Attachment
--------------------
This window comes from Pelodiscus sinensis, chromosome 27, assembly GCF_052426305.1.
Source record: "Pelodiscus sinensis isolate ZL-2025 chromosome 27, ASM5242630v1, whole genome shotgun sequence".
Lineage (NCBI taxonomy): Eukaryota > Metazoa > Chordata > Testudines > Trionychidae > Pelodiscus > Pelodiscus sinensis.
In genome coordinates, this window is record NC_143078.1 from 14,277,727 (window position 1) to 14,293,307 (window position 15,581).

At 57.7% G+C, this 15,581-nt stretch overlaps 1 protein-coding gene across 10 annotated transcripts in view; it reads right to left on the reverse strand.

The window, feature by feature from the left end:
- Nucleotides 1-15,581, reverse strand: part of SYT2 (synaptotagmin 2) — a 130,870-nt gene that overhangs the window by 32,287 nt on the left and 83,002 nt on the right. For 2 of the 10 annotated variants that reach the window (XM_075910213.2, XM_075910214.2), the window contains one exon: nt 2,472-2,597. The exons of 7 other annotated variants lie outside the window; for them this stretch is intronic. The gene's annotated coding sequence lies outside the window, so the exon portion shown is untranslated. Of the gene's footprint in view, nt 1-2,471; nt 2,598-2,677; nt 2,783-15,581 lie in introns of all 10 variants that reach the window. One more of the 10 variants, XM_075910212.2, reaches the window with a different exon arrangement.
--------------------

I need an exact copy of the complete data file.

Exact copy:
This window comes from Pelodiscus sinensis, chromosome 27, assembly GCF_052426305.1.
Source record: "Pelodiscus sinensis isolate ZL-2025 chromosome 27, ASM5242630v1, whole genome shotgun sequence".
Lineage (NCBI taxonomy): Eukaryota > Metazoa > Chordata > Testudines > Trionychidae > Pelodiscus > Pelodiscus sinensis.
In genome coordinates, this window is record NC_143078.1 from 14,277,727 (window position 1) to 14,293,307 (window position 15,581).

At 57.7% G+C, this 15,581-nt stretch overlaps 1 protein-coding gene across 10 annotated transcripts in view; it reads right to left on the reverse strand.

The window, feature by feature from the left end:
- Nucleotides 1-15,581, reverse strand: part of SYT2 (synaptotagmin 2) — a 130,870-nt gene that overhangs the window by 32,287 nt on the left and 83,002 nt on the right. For 2 of the 10 annotated variants that reach the window (XM_075910213.2, XM_075910214.2), the window contains one exon: nt 2,472-2,597. The exons of 7 other annotated variants lie outside the window; for them this stretch is intronic. The gene's annotated coding sequence lies outside the window, so the exon portion shown is untranslated. Of the gene's footprint in view, nt 1-2,471; nt 2,598-2,677; nt 2,783-15,581 lie in introns of all 10 variants that reach the window. One more of the 10 variants, XM_075910212.2, reaches the window with a different exon arrangement.